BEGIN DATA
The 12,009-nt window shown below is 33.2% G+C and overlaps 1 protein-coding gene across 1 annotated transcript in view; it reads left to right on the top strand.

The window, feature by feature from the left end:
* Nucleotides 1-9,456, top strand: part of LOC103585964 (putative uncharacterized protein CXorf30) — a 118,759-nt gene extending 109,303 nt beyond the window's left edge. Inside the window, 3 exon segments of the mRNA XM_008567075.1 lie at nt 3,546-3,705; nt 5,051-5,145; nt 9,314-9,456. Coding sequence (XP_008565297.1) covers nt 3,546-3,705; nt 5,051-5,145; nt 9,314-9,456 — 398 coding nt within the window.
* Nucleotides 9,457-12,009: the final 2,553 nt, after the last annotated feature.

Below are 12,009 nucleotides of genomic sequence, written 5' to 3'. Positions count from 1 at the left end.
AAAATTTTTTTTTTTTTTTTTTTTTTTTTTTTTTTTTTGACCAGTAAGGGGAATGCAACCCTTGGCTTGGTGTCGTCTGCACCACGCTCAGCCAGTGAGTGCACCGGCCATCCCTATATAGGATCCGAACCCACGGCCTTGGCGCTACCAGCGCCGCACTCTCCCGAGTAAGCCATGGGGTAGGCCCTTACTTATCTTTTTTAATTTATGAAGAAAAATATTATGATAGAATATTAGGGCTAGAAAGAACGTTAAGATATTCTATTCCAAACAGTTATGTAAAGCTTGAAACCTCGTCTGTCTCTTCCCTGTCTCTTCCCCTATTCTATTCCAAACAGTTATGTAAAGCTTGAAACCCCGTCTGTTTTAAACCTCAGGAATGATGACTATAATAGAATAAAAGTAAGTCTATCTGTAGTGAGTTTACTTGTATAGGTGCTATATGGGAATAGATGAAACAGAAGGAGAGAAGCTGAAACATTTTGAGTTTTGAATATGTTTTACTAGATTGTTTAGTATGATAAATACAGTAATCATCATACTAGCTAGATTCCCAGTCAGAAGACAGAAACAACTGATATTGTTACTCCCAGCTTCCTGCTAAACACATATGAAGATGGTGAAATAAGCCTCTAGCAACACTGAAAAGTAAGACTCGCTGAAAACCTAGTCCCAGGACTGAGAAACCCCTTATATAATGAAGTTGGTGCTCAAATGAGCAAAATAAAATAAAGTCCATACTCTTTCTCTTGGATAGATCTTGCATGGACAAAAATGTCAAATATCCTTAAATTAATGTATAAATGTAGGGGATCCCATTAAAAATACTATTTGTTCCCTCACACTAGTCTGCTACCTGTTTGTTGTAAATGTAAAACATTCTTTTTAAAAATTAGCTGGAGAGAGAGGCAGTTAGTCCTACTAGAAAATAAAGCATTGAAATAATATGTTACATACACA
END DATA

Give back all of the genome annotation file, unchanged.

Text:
The 12,009-nt window shown below is 33.2% G+C and overlaps 1 protein-coding gene across 1 annotated transcript in view; it reads left to right on the top strand.

The window, feature by feature from the left end:
* Nucleotides 1-9,456, top strand: part of LOC103585964 (putative uncharacterized protein CXorf30) — a 118,759-nt gene extending 109,303 nt beyond the window's left edge. Inside the window, 3 exon segments of the mRNA XM_008567075.1 lie at nt 3,546-3,705; nt 5,051-5,145; nt 9,314-9,456. Coding sequence (XP_008565297.1) covers nt 3,546-3,705; nt 5,051-5,145; nt 9,314-9,456 — 398 coding nt within the window.
* Nucleotides 9,457-12,009: the final 2,553 nt, after the last annotated feature.

Below are 12,009 nucleotides of genomic sequence, written 5' to 3'. Positions count from 1 at the left end.
AAAATTTTTTTTTTTTTTTTTTTTTTTTTTTTTTTTTTGACCAGTAAGGGGAATGCAACCCTTGGCTTGGTGTCGTCTGCACCACGCTCAGCCAGTGAGTGCACCGGCCATCCCTATATAGGATCCGAACCCACGGCCTTGGCGCTACCAGCGCCGCACTCTCCCGAGTAAGCCATGGGGTAGGCCCTTACTTATCTTTTTTAATTTATGAAGAAAAATATTATGATAGAATATTAGGGCTAGAAAGAACGTTAAGATATTCTATTCCAAACAGTTATGTAAAGCTTGAAACCTCGTCTGTCTCTTCCCTGTCTCTTCCCCTATTCTATTCCAAACAGTTATGTAAAGCTTGAAACCCCGTCTGTTTTAAACCTCAGGAATGATGACTATAATAGAATAAAAGTAAGTCTATCTGTAGTGAGTTTACTTGTATAGGTGCTATATGGGAATAGATGAAACAGAAGGAGAGAAGCTGAAACATTTTGAGTTTTGAATATGTTTTACTAGATTGTTTAGTATGATAAATACAGTAATCATCATACTAGCTAGATTCCCAGTCAGAAGACAGAAACAACTGATATTGTTACTCCCAGCTTCCTGCTAAACACATATGAAGATGGTGAAATAAGCCTCTAGCAACACTGAAAAGTAAGACTCGCTGAAAACCTAGTCCCAGGACTGAGAAACCCCTTATATAATGAAGTTGGTGCTCAAATGAGCAAAATAAAATAAAGTCCATACTCTTTCTCTTGGATAGATCTTGCATGGACAAAAATGTCAAATATCCTTAAATTAATGTATAAATGTAGGGGATCCCATTAAAAATACTATTTGTTCCCTCACACTAGTCTGCTACCTGTTTGTTGTAAATGTAAAACATTCTTTTTAAAAATTAGCTGGAGAGAGAGGCAGTTAGTCCTACTAGAAAATAAAGCATTGAAATAATATGTTACATACACA